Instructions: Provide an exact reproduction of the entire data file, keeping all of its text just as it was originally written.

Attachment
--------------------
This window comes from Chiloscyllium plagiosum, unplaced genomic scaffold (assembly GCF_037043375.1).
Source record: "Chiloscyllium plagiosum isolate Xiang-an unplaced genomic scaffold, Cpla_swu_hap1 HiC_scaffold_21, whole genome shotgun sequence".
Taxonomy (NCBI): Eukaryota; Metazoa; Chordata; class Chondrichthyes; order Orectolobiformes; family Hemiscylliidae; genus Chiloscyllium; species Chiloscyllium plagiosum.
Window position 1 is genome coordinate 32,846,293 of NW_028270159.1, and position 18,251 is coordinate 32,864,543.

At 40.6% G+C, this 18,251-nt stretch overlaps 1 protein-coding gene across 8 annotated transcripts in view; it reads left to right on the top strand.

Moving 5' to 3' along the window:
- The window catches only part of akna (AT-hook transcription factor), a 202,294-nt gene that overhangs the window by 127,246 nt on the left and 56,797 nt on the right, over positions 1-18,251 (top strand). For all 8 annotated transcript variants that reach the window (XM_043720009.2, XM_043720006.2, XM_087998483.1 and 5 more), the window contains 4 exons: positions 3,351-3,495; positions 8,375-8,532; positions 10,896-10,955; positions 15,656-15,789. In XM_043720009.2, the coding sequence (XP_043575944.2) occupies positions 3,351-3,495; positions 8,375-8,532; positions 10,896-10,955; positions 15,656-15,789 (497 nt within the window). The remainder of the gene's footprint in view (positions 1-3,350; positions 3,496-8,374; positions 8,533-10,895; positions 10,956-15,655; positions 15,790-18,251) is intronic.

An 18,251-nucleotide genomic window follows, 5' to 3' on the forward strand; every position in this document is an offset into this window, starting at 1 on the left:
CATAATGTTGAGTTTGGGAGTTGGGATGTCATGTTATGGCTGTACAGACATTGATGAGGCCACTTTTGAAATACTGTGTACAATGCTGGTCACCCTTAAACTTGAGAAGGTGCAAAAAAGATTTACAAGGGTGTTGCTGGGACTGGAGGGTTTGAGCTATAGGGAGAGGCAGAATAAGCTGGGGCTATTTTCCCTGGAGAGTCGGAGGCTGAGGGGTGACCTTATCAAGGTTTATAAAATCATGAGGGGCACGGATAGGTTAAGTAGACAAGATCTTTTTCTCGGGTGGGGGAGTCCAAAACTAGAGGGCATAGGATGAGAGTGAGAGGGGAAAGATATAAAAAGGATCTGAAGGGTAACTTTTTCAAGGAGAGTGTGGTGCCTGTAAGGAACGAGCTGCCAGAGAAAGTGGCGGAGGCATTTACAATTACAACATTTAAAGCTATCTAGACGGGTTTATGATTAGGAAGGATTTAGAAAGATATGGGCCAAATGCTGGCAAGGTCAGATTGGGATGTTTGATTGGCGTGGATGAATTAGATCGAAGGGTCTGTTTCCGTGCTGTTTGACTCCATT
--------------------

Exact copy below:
This window comes from Chiloscyllium plagiosum, unplaced genomic scaffold (assembly GCF_037043375.1).
Source record: "Chiloscyllium plagiosum isolate Xiang-an unplaced genomic scaffold, Cpla_swu_hap1 HiC_scaffold_21, whole genome shotgun sequence".
Taxonomy (NCBI): Eukaryota; Metazoa; Chordata; class Chondrichthyes; order Orectolobiformes; family Hemiscylliidae; genus Chiloscyllium; species Chiloscyllium plagiosum.
Window position 1 is genome coordinate 32,846,293 of NW_028270159.1, and position 18,251 is coordinate 32,864,543.

At 40.6% G+C, this 18,251-nt stretch overlaps 1 protein-coding gene across 8 annotated transcripts in view; it reads left to right on the top strand.

Moving 5' to 3' along the window:
- The window catches only part of akna (AT-hook transcription factor), a 202,294-nt gene that overhangs the window by 127,246 nt on the left and 56,797 nt on the right, over positions 1-18,251 (top strand). For all 8 annotated transcript variants that reach the window (XM_043720009.2, XM_043720006.2, XM_087998483.1 and 5 more), the window contains 4 exons: positions 3,351-3,495; positions 8,375-8,532; positions 10,896-10,955; positions 15,656-15,789. In XM_043720009.2, the coding sequence (XP_043575944.2) occupies positions 3,351-3,495; positions 8,375-8,532; positions 10,896-10,955; positions 15,656-15,789 (497 nt within the window). The remainder of the gene's footprint in view (positions 1-3,350; positions 3,496-8,374; positions 8,533-10,895; positions 10,956-15,655; positions 15,790-18,251) is intronic.

An 18,251-nucleotide genomic window follows, 5' to 3' on the forward strand; every position in this document is an offset into this window, starting at 1 on the left:
CATAATGTTGAGTTTGGGAGTTGGGATGTCATGTTATGGCTGTACAGACATTGATGAGGCCACTTTTGAAATACTGTGTACAATGCTGGTCACCCTTAAACTTGAGAAGGTGCAAAAAAGATTTACAAGGGTGTTGCTGGGACTGGAGGGTTTGAGCTATAGGGAGAGGCAGAATAAGCTGGGGCTATTTTCCCTGGAGAGTCGGAGGCTGAGGGGTGACCTTATCAAGGTTTATAAAATCATGAGGGGCACGGATAGGTTAAGTAGACAAGATCTTTTTCTCGGGTGGGGGAGTCCAAAACTAGAGGGCATAGGATGAGAGTGAGAGGGGAAAGATATAAAAAGGATCTGAAGGGTAACTTTTTCAAGGAGAGTGTGGTGCCTGTAAGGAACGAGCTGCCAGAGAAAGTGGCGGAGGCATTTACAATTACAACATTTAAAGCTATCTAGACGGGTTTATGATTAGGAAGGATTTAGAAAGATATGGGCCAAATGCTGGCAAGGTCAGATTGGGATGTTTGATTGGCGTGGATGAATTAGATCGAAGGGTCTGTTTCCGTGCTGTTTGACTCCATT